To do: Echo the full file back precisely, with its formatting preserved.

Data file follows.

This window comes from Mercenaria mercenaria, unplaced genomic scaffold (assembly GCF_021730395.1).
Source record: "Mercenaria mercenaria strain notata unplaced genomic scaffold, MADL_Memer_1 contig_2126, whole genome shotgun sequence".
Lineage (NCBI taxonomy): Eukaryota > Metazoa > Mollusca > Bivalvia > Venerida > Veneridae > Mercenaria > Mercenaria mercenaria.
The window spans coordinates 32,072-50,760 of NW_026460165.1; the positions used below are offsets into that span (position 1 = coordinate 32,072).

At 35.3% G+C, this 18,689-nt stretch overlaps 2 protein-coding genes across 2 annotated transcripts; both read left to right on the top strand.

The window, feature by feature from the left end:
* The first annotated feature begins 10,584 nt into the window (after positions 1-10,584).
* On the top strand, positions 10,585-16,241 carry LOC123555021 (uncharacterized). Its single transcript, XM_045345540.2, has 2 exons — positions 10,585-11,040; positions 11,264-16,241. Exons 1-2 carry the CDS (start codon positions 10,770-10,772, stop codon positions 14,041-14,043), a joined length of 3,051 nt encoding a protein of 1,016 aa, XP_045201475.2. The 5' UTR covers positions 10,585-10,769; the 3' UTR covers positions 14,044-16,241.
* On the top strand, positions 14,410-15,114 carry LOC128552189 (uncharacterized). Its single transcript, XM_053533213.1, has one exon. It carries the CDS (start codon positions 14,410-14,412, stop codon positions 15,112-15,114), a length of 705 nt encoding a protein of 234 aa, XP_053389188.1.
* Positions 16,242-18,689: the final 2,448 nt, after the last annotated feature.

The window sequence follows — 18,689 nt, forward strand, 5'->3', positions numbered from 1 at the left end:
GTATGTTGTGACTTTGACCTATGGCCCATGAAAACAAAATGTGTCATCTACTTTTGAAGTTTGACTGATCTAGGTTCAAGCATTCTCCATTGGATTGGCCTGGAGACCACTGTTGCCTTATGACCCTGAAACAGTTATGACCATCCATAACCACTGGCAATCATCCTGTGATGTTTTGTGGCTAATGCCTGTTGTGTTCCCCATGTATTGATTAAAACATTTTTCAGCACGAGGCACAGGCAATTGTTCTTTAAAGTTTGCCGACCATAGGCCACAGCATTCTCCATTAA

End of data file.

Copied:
This window comes from Mercenaria mercenaria, unplaced genomic scaffold (assembly GCF_021730395.1).
Source record: "Mercenaria mercenaria strain notata unplaced genomic scaffold, MADL_Memer_1 contig_2126, whole genome shotgun sequence".
Lineage (NCBI taxonomy): Eukaryota > Metazoa > Mollusca > Bivalvia > Venerida > Veneridae > Mercenaria > Mercenaria mercenaria.
The window spans coordinates 32,072-50,760 of NW_026460165.1; the positions used below are offsets into that span (position 1 = coordinate 32,072).

At 35.3% G+C, this 18,689-nt stretch overlaps 2 protein-coding genes across 2 annotated transcripts; both read left to right on the top strand.

The window, feature by feature from the left end:
* The first annotated feature begins 10,584 nt into the window (after positions 1-10,584).
* On the top strand, positions 10,585-16,241 carry LOC123555021 (uncharacterized). Its single transcript, XM_045345540.2, has 2 exons — positions 10,585-11,040; positions 11,264-16,241. Exons 1-2 carry the CDS (start codon positions 10,770-10,772, stop codon positions 14,041-14,043), a joined length of 3,051 nt encoding a protein of 1,016 aa, XP_045201475.2. The 5' UTR covers positions 10,585-10,769; the 3' UTR covers positions 14,044-16,241.
* On the top strand, positions 14,410-15,114 carry LOC128552189 (uncharacterized). Its single transcript, XM_053533213.1, has one exon. It carries the CDS (start codon positions 14,410-14,412, stop codon positions 15,112-15,114), a length of 705 nt encoding a protein of 234 aa, XP_053389188.1.
* Positions 16,242-18,689: the final 2,448 nt, after the last annotated feature.

The window sequence follows — 18,689 nt, forward strand, 5'->3', positions numbered from 1 at the left end:
GTATGTTGTGACTTTGACCTATGGCCCATGAAAACAAAATGTGTCATCTACTTTTGAAGTTTGACTGATCTAGGTTCAAGCATTCTCCATTGGATTGGCCTGGAGACCACTGTTGCCTTATGACCCTGAAACAGTTATGACCATCCATAACCACTGGCAATCATCCTGTGATGTTTTGTGGCTAATGCCTGTTGTGTTCCCCATGTATTGATTAAAACATTTTTCAGCACGAGGCACAGGCAATTGTTCTTTAAAGTTTGCCGACCATAGGCCACAGCATTCTCCATTAA